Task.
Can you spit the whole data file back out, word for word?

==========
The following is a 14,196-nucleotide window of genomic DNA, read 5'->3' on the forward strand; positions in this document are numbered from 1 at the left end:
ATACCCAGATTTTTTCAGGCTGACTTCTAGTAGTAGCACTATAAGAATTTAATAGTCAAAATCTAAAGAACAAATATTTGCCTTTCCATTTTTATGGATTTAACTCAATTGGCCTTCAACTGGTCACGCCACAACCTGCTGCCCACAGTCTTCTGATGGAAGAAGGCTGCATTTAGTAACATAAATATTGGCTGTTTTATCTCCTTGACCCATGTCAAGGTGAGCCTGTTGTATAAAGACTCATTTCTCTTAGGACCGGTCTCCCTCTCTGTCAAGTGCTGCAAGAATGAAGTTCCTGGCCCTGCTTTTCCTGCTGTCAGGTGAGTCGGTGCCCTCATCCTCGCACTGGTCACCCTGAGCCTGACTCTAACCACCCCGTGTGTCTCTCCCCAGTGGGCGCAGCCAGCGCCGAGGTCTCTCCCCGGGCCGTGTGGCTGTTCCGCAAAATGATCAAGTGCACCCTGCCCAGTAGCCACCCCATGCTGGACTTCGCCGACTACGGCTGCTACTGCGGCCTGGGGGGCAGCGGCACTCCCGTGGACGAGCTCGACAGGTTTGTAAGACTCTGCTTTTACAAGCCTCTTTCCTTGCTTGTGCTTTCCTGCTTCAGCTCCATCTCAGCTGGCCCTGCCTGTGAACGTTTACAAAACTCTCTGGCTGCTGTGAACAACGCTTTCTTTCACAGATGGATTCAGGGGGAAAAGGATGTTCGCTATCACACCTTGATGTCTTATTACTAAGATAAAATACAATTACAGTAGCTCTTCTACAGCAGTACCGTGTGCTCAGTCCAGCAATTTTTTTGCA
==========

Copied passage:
The following is a 14,196-nucleotide window of genomic DNA, read 5'->3' on the forward strand; positions in this document are numbered from 1 at the left end:
ATACCCAGATTTTTTCAGGCTGACTTCTAGTAGTAGCACTATAAGAATTTAATAGTCAAAATCTAAAGAACAAATATTTGCCTTTCCATTTTTATGGATTTAACTCAATTGGCCTTCAACTGGTCACGCCACAACCTGCTGCCCACAGTCTTCTGATGGAAGAAGGCTGCATTTAGTAACATAAATATTGGCTGTTTTATCTCCTTGACCCATGTCAAGGTGAGCCTGTTGTATAAAGACTCATTTCTCTTAGGACCGGTCTCCCTCTCTGTCAAGTGCTGCAAGAATGAAGTTCCTGGCCCTGCTTTTCCTGCTGTCAGGTGAGTCGGTGCCCTCATCCTCGCACTGGTCACCCTGAGCCTGACTCTAACCACCCCGTGTGTCTCTCCCCAGTGGGCGCAGCCAGCGCCGAGGTCTCTCCCCGGGCCGTGTGGCTGTTCCGCAAAATGATCAAGTGCACCCTGCCCAGTAGCCACCCCATGCTGGACTTCGCCGACTACGGCTGCTACTGCGGCCTGGGGGGCAGCGGCACTCCCGTGGACGAGCTCGACAGGTTTGTAAGACTCTGCTTTTACAAGCCTCTTTCCTTGCTTGTGCTTTCCTGCTTCAGCTCCATCTCAGCTGGCCCTGCCTGTGAACGTTTACAAAACTCTCTGGCTGCTGTGAACAACGCTTTCTTTCACAGATGGATTCAGGGGGAAAAGGATGTTCGCTATCACACCTTGATGTCTTATTACTAAGATAAAATACAATTACAGTAGCTCTTCTACAGCAGTACCGTGTGCTCAGTCCAGCAATTTTTTTGCA